UK / Two Cities – Cineguild / 96 minutes / 1945 in Technicolor
Writer: Noel Coward / Music: Richard Addinsell / Cinematography: Ronald Neame / Director: David Lean
Cast: Rex Harrison, Constance Cummings, Kay Hammond, Margaret Rutherford, Hugh Wakefield, Joyce Carey, Jacqueline Clark
This is arguably Coward’s most brilliant and funniest film, made four years after the playwright wrote it – in a record six days – for its West End premiere. REX HARRISON and MARGARET RUTHERFORD came back to recreate their stage roles, with Coward allegedly telling Harrison after viewing David Lean’s film, “After me you’re the best light comedian in the world.”
Harrison plays Charles Condomine, a novelist who makes the unfortunate decision to invite a medium, Madame Arcati (Margaret Rutherford), into his home for a séance. Although the plan for the evening is for Condomine to expose the medium as a fake, things fail to go as imagined. The medium succeeds in conjuring up the writer’s first wife, Elvira (KAY HAMMOND), who is only visible to Charles.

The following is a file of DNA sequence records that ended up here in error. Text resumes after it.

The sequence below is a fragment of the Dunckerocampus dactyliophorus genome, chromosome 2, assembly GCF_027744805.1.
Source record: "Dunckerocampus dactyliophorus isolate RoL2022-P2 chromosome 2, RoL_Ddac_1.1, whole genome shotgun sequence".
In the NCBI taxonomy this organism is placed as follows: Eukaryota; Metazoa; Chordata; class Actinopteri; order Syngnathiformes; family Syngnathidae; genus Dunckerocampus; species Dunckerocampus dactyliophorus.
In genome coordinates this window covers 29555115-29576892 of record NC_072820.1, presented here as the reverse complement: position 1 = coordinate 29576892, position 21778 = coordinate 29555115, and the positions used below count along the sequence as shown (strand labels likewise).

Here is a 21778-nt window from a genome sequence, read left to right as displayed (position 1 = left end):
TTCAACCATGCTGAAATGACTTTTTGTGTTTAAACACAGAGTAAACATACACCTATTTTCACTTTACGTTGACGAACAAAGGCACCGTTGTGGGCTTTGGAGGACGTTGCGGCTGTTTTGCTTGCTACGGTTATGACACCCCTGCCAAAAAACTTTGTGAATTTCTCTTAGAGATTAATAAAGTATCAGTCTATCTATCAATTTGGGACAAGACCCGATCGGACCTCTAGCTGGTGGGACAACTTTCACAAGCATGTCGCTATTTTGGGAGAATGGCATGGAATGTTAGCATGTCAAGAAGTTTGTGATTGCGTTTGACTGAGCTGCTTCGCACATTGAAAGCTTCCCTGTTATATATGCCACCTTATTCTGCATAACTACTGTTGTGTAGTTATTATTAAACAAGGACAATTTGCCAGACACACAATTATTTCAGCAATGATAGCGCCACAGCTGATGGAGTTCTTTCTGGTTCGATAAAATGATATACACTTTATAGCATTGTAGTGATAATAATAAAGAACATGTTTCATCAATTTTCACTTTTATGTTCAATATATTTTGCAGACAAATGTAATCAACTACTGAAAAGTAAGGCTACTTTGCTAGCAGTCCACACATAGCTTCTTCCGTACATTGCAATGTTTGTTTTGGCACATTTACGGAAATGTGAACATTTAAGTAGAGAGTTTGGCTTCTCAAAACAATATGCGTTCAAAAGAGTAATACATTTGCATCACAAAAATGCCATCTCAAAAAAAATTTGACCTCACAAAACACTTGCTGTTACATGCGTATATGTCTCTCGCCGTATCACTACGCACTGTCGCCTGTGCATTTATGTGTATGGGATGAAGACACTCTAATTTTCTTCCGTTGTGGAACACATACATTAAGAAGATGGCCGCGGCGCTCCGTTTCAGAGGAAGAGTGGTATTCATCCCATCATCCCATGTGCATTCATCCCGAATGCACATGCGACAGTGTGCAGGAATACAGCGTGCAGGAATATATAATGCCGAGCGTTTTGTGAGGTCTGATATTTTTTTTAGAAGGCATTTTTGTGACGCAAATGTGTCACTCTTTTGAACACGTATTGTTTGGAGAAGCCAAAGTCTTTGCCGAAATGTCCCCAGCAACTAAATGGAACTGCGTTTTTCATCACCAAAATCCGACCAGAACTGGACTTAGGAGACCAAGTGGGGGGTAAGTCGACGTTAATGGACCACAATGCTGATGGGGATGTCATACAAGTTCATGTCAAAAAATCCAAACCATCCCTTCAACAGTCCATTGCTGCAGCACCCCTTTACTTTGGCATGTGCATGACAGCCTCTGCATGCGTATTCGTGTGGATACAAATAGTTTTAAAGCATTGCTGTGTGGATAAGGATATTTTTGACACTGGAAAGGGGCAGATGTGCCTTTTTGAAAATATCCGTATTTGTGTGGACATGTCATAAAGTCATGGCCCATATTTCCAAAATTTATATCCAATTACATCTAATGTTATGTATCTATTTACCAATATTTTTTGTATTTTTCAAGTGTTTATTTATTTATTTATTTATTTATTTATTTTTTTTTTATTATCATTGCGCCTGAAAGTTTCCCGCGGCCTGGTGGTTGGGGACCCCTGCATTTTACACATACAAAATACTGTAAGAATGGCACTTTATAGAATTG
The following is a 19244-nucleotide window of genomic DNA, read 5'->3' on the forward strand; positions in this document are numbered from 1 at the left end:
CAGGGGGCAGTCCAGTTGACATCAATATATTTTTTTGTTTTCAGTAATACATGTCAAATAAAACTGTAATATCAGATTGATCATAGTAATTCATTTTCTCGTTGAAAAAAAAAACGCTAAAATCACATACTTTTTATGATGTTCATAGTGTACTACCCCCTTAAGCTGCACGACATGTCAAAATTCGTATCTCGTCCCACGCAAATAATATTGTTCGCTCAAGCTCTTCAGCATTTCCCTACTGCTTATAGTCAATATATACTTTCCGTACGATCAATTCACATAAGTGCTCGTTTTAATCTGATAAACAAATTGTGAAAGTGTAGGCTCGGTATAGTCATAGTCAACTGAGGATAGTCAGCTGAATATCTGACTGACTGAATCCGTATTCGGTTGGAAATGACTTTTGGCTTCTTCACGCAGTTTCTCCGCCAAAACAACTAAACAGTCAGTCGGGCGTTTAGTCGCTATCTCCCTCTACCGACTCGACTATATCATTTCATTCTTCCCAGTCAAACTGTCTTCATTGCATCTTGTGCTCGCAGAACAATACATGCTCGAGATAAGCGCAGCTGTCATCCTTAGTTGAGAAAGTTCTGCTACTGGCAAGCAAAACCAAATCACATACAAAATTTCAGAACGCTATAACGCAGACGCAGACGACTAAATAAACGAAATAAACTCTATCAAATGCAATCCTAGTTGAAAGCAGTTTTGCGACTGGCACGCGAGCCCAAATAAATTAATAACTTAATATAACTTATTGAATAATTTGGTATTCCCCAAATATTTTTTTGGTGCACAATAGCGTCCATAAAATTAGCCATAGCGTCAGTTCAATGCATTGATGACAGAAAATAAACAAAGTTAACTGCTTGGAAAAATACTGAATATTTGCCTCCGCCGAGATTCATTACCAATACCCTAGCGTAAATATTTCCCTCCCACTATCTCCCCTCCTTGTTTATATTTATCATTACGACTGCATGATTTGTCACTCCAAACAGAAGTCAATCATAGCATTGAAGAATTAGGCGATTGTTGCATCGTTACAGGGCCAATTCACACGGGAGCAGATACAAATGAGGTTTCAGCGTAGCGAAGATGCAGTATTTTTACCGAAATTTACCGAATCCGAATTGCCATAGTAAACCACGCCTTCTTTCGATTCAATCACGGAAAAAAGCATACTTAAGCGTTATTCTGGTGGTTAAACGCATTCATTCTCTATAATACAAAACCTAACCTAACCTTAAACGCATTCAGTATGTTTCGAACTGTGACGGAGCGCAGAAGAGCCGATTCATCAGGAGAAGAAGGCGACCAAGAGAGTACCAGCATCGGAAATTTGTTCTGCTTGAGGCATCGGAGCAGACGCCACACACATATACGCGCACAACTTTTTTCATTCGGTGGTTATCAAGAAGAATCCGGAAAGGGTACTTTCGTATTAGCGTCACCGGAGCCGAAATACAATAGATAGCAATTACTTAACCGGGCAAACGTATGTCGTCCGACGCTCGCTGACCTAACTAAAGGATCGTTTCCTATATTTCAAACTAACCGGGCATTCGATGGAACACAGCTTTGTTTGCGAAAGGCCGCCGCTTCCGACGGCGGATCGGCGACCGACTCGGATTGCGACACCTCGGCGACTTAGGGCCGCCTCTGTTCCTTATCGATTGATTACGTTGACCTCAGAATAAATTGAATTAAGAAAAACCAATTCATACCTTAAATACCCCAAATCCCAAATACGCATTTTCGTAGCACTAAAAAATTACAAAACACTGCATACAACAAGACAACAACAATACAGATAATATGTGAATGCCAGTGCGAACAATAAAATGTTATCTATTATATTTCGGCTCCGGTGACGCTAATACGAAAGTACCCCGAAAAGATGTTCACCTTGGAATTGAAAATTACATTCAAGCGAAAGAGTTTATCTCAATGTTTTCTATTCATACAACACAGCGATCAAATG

Elvira’s presence soon makes Charles’ very-much-alive second wife, Ruth (CONSTANCE CUMMINGS), jealous, so when Elvira refuses to go back to the spirit world, Ruth enlists Madame Arcati’s help in disposing of her. Yet again things fail to go according to plan, though, and the characters’ problem is resolved in a way none of them could imagine.
Noel Coward’s script sparkles with his customary wit and style, and David Lean proves equally adept at comedy (he went on to film another stage hit, Hobson’s Choice, in 1954) as he was with drama (Lean followed this with another Coward adaptation, Brief Encounter).